Turnaround Time: 1 - 2 days
CPT Code:


Test Type: 1 mL (adult), 0.5 mL (pediatric) Serum or plasma
Stability Time:



Room temperature

3 days


3 days


14 days

Freeze/thaw cycles

Stable x3

Reference Range:

Age (d)

Male (mg/dL)

Female (mg/dL)

0 to 30







Quantitation of C4 is used to detect individuals with inborn deficiency of this factor or those with immunologic disease in whom hypercatabolism of complement causes reduced levels. These diseases include lupus erythematosus, serum sickness, certain glomerulonephritides, chronic active hepatitis, and others.

C4 is used only by the classical pathway, so that it is decreased only when this arm is activated. In diseases activating the alternate pathway alone, C4 levels will be normal. Total hemolytic activity (CH50), C3, and C4 are frequently decreased in a variety of conditions producing immune complexes. C4 levels are sensitive indicators of lupus disease activity. In hereditary angioedema, the lack of C1 esterase inhibitor allows unopposed lysis of C2 and C4 by C1 esterase, so C4 levels will be low. C4 deficiency has been described in association with a clinical SLE-like disease but with absence of LE cells and variable immunoglobulin or C3 deposits in the skin biopsy, and with Henoch-Schönlein purpura or glomerulonephritis. The condition is inherited as an autosomal recessive trait with close HLA linkage. Hereditary C4 deficiency has been associated with an increased incidence of pyogenic bacterial infections.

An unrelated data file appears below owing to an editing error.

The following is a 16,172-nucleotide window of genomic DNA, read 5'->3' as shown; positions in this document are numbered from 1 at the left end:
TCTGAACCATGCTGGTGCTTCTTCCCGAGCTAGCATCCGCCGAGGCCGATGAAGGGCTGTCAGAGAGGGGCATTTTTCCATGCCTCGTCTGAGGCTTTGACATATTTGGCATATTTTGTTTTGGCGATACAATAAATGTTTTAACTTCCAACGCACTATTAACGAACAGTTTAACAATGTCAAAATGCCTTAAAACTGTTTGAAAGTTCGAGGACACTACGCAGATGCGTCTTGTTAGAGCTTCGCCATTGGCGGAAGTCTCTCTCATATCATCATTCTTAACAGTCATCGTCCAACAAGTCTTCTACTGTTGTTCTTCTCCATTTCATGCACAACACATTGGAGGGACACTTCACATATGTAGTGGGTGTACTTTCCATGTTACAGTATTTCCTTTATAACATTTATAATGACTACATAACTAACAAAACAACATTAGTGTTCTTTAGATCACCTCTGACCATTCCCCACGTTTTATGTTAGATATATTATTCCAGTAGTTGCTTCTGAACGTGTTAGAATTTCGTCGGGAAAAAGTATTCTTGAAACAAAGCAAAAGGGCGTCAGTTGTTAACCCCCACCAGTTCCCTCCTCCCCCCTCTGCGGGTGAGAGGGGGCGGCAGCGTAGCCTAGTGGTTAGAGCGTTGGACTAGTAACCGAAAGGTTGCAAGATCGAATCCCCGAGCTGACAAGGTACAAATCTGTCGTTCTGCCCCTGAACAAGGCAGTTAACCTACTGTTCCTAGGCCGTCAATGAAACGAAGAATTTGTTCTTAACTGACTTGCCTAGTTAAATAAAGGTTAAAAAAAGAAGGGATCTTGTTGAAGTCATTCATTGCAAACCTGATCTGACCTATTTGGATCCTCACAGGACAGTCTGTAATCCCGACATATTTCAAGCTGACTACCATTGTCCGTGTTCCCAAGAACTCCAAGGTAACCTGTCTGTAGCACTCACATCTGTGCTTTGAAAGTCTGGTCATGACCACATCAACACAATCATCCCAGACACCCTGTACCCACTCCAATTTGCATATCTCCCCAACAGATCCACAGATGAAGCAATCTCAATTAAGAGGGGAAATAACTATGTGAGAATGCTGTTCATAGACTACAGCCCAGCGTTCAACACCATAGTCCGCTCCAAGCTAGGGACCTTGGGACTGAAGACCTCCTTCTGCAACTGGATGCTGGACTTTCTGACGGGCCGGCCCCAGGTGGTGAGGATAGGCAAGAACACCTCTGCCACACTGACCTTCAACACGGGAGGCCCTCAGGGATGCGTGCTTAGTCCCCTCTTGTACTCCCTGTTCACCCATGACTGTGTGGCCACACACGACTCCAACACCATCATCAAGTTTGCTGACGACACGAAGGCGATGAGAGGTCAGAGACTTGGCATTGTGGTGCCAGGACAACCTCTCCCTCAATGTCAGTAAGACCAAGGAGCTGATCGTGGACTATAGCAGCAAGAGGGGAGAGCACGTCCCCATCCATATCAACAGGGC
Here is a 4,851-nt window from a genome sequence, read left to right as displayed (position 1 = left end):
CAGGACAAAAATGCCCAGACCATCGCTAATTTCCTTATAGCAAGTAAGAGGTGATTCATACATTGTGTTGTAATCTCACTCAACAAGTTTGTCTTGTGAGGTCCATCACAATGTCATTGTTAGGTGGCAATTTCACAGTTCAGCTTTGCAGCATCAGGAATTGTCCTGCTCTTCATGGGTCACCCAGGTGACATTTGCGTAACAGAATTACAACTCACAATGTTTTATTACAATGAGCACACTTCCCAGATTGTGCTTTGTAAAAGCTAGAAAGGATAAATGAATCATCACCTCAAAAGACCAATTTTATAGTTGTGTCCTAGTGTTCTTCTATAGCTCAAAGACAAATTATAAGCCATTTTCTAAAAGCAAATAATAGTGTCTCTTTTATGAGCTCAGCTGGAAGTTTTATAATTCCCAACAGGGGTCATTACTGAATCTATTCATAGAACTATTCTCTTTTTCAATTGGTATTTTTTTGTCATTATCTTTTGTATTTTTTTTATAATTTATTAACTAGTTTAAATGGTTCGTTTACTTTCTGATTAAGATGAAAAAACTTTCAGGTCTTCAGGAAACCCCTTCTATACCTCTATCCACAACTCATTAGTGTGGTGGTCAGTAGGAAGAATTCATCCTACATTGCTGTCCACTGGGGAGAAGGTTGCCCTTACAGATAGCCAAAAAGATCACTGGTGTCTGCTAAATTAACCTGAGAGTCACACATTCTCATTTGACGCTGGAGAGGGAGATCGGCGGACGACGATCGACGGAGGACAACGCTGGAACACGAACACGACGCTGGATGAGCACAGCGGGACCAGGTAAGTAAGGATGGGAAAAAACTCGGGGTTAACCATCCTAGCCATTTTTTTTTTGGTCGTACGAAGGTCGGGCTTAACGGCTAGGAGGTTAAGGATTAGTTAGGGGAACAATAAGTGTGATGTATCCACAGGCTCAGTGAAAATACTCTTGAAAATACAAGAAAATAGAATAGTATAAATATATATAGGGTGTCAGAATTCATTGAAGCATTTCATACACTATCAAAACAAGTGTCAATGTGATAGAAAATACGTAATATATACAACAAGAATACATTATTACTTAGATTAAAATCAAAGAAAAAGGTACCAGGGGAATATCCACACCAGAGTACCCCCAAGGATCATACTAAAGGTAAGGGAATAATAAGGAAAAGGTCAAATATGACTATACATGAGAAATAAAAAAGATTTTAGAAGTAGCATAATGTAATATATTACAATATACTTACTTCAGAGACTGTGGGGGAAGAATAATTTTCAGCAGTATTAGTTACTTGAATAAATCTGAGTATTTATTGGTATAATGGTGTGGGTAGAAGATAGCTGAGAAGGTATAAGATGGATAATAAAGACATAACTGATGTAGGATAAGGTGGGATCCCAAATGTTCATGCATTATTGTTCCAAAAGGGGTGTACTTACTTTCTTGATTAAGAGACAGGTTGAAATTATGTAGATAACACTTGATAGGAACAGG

Collection Details:

Collection Instructions:

Red-top tube, gel-barrier tube, green-top (lithium heparin) tube, or lavender-top (K3-EDTA) tube.

Allow serum to clot at room temperature for 15 to 30 minutes. Remove serum or plasma after centrifugation and transfer to a plastic transport tube.

Maintain specimen at room temperature.